8. Benjamin Franklin – Thunder and Lightning

Benjamin Franklin

Benjamin Franklin was an American who lived from January 17, 1706 (note, at that time North America was not yet an independent country) to April 17, 1790, thus he was 84 years old. He came from a poor family and had 17 farmers and sisters (his father had needed a total of two wives). He grew up in the family business, candle maker, and his brother’s print shop.

Like previous inventors, however, Ben was an avid reader, reading everything from Sophocles to modern science. In addition, he started writing his own articles at a very young age. He published under a pseudonym, and kept it that way all his life. Only after a few publications did he confess to his father that he had written them.

Ben’s unsupportive father gave him a beating for his disobedience, and Benjamin saw that as a reason to leave his family and move to Philadelphia. There he had success as a writer, he knew how to write both humorous and satirical. Of course, that also raised concern among those in power, including William Keith. In a masterly strategic move, William offered young Ben to grant him a position in England. Benjamin saw his chance and embarked. Once in England, however, William abandoned the young inventor.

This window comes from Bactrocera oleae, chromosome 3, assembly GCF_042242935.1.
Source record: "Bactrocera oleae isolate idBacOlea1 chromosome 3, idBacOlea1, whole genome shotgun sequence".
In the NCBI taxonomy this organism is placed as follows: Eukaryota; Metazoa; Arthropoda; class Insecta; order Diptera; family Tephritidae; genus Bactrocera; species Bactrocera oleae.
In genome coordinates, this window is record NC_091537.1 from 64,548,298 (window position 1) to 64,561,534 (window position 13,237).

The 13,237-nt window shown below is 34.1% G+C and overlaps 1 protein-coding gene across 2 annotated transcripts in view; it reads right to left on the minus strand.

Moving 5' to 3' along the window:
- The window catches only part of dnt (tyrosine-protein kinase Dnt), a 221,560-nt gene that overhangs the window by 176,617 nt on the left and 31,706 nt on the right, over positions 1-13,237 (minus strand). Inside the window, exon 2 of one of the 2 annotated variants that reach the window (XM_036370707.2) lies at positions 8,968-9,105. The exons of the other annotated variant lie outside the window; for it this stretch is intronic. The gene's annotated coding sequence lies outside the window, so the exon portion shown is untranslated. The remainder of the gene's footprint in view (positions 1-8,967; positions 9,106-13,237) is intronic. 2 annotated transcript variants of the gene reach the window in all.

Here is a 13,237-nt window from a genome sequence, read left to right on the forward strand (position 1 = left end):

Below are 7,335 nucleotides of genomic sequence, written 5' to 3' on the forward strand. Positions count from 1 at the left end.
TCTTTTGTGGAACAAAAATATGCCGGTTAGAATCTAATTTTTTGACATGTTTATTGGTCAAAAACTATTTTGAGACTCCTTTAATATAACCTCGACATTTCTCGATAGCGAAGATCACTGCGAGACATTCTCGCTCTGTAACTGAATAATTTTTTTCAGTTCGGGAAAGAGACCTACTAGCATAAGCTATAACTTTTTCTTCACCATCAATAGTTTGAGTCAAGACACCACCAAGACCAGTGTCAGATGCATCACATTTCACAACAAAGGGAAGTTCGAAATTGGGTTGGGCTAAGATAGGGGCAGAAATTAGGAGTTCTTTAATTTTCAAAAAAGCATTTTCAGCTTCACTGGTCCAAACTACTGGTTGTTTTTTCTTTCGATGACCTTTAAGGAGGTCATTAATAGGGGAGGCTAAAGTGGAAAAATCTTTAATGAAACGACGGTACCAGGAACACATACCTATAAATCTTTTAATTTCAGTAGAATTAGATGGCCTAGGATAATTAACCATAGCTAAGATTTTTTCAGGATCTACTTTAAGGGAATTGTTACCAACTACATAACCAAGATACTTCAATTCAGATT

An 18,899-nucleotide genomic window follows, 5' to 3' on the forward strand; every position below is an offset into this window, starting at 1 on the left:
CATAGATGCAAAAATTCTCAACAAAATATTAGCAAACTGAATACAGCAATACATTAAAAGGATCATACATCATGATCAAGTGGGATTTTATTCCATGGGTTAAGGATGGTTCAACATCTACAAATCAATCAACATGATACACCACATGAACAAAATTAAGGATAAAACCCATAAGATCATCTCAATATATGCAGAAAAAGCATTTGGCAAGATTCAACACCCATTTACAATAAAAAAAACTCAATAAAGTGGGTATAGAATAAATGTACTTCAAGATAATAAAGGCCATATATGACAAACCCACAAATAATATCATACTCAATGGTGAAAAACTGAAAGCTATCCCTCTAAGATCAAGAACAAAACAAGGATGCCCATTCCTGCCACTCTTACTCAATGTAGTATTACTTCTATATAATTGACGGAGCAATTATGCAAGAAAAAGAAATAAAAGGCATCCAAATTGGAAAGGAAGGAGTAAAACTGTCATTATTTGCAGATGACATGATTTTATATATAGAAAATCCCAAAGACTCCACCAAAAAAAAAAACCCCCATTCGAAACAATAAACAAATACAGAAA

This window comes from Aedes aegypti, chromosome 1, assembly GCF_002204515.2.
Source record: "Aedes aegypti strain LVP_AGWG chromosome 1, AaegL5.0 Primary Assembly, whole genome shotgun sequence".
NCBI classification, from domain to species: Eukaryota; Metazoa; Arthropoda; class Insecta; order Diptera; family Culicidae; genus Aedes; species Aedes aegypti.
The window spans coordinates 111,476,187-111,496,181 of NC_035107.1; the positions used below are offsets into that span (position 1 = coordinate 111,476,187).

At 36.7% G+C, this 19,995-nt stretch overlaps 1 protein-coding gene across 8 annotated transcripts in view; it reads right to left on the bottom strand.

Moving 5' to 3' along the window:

He didn’t give up, however, and nevertheless found a job with a publisher. He was known there as the water American, because he drank water instead of the normal beer. It turned out to be a fun experience, yet he returned to Philadelphia when he got the chance, in 1726.

As a hobbyist Benjamin invented a number of important things. Thus he found, by means of a kite with a key tied to the armor, that electricity and lightning are one and the same thing. He invented a urine lectern, a glass harmonica, bifocal lenses, and finally, the Franklin stove, a mechanism for distributing heat throughout a room.

In later life Benjamin became a major player in the political field, including one of the most important characters in the war of independence between the United States and England. And one last little fact: Unlike most debaters today, Ben was also a great speaker, but rarely gave in to aggressive confrontation and condemnation. He preferred to participate by asking tough questions, and letting the opponent fall into his own pitfalls!